Knowledge needs to be useful, usable, and used

“Useful, usable, and used”

This phrase is gaining in popularity among the DRR community and I love it! It was widely referenced this year at the two conferences I attended: the UNISDR Science and Technology conference in January, and the UR2016 conference in May. Throughout this blog post I will be referring mostly to disaster risk assessments, as this is where a lot of my experience comes from. However, many of the lessons can be applied to other forms of disaster, or general knowledge/information communication.

It is widely acknowledged that a gap exists between the research produced and that which is used. Many risk assessments are produced – these are costly in time, money, and effort. And yet often these risk assessments are not used. They are incredibly valuable, so why aren’t they used?

The reasons for this include the following:

  • Risk assessments are too complex or technical for those that are intended to use them
  • The risk assessments are not communicated or even dispersed to the end-user (particularly in academia)
  • Risk assessments can be over-simplified – by removing mention of uncertainties, it communicates false certainty of knowledge, which is dangerous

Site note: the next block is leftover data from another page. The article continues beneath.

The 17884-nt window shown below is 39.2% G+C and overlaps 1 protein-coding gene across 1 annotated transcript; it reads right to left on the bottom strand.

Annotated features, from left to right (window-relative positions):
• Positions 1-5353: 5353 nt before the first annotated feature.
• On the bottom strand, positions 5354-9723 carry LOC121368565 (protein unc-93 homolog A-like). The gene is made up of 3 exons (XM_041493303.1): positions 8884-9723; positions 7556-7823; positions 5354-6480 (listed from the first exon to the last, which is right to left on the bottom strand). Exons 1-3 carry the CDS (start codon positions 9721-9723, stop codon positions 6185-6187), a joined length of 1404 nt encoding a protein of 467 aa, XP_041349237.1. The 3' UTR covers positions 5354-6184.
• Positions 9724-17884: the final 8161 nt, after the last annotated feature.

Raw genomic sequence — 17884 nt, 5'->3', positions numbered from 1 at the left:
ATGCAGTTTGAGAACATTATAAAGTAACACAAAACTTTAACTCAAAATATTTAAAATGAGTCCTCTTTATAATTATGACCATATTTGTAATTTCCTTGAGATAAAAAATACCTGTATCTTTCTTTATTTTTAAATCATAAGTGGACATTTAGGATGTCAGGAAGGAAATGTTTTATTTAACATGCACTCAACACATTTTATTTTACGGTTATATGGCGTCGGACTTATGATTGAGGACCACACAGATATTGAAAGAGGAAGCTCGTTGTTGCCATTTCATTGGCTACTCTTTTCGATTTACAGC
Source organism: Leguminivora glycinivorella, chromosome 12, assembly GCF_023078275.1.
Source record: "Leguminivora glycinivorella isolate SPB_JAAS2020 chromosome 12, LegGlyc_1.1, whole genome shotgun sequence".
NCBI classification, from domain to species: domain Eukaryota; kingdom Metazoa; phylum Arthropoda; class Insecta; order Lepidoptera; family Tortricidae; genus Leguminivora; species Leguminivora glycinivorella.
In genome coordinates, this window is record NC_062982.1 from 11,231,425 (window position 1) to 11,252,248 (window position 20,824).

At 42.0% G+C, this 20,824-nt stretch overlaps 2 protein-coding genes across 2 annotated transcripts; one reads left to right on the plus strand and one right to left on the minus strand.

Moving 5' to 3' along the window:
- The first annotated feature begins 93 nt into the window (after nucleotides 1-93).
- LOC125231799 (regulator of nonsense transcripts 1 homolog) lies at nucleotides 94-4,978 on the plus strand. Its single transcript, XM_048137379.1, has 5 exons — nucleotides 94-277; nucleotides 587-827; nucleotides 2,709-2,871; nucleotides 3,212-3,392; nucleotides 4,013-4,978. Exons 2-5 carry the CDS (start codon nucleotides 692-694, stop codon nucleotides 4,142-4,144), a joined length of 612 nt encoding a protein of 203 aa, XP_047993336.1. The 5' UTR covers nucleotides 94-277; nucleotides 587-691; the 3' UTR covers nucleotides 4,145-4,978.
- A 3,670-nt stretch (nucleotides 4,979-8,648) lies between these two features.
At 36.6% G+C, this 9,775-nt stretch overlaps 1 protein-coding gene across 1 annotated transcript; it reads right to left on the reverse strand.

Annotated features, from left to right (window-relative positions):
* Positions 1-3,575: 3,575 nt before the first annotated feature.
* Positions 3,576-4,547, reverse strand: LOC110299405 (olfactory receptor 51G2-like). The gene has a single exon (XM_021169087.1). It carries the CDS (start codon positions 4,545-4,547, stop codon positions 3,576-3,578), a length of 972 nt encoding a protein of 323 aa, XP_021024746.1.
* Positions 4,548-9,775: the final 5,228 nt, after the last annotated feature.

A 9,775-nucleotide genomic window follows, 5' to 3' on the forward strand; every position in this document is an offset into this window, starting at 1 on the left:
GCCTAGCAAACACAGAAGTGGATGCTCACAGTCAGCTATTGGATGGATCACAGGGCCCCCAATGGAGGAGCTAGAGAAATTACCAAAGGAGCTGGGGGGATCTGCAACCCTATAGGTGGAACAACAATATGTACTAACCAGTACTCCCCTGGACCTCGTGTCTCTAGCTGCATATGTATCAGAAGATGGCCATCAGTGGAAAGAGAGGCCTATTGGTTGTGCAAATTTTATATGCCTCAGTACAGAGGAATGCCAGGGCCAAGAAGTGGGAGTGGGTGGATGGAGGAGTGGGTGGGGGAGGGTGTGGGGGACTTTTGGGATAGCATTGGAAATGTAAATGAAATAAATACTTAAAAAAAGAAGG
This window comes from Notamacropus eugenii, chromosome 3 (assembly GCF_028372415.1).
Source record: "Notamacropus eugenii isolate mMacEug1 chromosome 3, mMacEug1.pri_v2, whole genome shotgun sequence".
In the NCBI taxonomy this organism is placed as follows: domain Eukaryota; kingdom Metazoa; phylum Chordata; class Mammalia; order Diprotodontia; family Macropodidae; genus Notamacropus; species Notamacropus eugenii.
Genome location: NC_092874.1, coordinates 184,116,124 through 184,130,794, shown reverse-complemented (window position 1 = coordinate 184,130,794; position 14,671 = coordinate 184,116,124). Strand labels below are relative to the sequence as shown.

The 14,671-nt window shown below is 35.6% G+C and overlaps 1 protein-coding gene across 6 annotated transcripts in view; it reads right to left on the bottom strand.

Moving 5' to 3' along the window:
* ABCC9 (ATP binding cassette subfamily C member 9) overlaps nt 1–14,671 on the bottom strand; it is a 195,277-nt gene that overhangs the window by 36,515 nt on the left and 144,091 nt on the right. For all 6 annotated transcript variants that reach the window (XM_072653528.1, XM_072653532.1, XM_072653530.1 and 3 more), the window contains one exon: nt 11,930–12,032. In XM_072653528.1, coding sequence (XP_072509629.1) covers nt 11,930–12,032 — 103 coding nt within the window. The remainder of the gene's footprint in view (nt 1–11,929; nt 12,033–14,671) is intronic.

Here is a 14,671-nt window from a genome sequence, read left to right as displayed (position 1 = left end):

• The language is not appropriate for the end-user – it is not produced in the language of those that need it – particularly when disseminating to the public. This is becoming a greater issue as greater movement and displacement between countries.

So how can scientists, researchers, and academics get around these issues to deliver this vital information to those that need it? Well, we can make the phrase “useful, usable, and used” our mantra.

Knowledge needs to be useful

Risk assessments need to be fit for purpose. In order for knowledge to be useful, the end-users need to be involved from the start. It should not be assumed the external ‘experts’ know what the community wants or needs. There needs to be a two-way dialogue between the users of knowledge and the producers of knowledge. Without this, science and technology may miss the opportunity to create knowledge that is needed, and may not be aware of knowledge gaps that require filling. By thinking about what is useful, research can build upon existing knowledge, rather than reproducing something that may already have been done, or producing something that is not needed.

Knowledge needs to be usable

The knowledge that is produced needs to be presented and in a format that is appropriate for the end-user. This will vary significantly based on who the knowledge is for. For example, risk assessments for finance ministers should be very different from that produced for a small village in a developing country.

Some things to bear in mind: